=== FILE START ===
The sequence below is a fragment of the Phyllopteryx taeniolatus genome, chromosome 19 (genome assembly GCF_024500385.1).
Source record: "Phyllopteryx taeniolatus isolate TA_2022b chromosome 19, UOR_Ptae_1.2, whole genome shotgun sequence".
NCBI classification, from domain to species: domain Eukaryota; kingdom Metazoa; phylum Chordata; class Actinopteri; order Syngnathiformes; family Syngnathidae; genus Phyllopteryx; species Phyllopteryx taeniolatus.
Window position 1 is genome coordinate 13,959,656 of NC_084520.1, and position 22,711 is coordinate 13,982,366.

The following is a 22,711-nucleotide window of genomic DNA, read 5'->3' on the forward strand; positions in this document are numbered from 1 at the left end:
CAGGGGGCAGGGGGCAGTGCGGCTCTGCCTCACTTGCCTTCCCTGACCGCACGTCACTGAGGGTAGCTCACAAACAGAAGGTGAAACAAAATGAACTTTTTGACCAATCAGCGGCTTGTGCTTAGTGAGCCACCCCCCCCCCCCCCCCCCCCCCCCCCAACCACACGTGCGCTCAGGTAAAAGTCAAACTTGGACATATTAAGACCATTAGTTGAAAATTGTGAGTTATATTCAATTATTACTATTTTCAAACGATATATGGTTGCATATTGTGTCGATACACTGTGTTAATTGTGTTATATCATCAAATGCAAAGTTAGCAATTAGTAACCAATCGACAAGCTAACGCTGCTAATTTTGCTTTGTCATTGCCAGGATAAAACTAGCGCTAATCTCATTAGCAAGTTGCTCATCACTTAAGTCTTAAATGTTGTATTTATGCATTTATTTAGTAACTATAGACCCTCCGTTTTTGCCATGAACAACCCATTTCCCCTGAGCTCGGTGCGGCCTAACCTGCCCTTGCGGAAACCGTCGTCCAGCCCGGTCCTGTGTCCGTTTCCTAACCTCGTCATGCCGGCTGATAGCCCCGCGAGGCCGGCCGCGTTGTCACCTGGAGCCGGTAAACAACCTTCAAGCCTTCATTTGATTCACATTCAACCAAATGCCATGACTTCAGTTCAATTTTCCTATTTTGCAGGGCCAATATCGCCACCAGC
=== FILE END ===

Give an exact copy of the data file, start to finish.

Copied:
The sequence below is a fragment of the Phyllopteryx taeniolatus genome, chromosome 19 (genome assembly GCF_024500385.1).
Source record: "Phyllopteryx taeniolatus isolate TA_2022b chromosome 19, UOR_Ptae_1.2, whole genome shotgun sequence".
NCBI classification, from domain to species: domain Eukaryota; kingdom Metazoa; phylum Chordata; class Actinopteri; order Syngnathiformes; family Syngnathidae; genus Phyllopteryx; species Phyllopteryx taeniolatus.
Window position 1 is genome coordinate 13,959,656 of NC_084520.1, and position 22,711 is coordinate 13,982,366.

The following is a 22,711-nucleotide window of genomic DNA, read 5'->3' on the forward strand; positions in this document are numbered from 1 at the left end:
CAGGGGGCAGGGGGCAGTGCGGCTCTGCCTCACTTGCCTTCCCTGACCGCACGTCACTGAGGGTAGCTCACAAACAGAAGGTGAAACAAAATGAACTTTTTGACCAATCAGCGGCTTGTGCTTAGTGAGCCACCCCCCCCCCCCCCCCCCCCCCCCCCAACCACACGTGCGCTCAGGTAAAAGTCAAACTTGGACATATTAAGACCATTAGTTGAAAATTGTGAGTTATATTCAATTATTACTATTTTCAAACGATATATGGTTGCATATTGTGTCGATACACTGTGTTAATTGTGTTATATCATCAAATGCAAAGTTAGCAATTAGTAACCAATCGACAAGCTAACGCTGCTAATTTTGCTTTGTCATTGCCAGGATAAAACTAGCGCTAATCTCATTAGCAAGTTGCTCATCACTTAAGTCTTAAATGTTGTATTTATGCATTTATTTAGTAACTATAGACCCTCCGTTTTTGCCATGAACAACCCATTTCCCCTGAGCTCGGTGCGGCCTAACCTGCCCTTGCGGAAACCGTCGTCCAGCCCGGTCCTGTGTCCGTTTCCTAACCTCGTCATGCCGGCTGATAGCCCCGCGAGGCCGGCCGCGTTGTCACCTGGAGCCGGTAAACAACCTTCAAGCCTTCATTTGATTCACATTCAACCAAATGCCATGACTTCAGTTCAATTTTCCTATTTTGCAGGGCCAATATCGCCACCAGC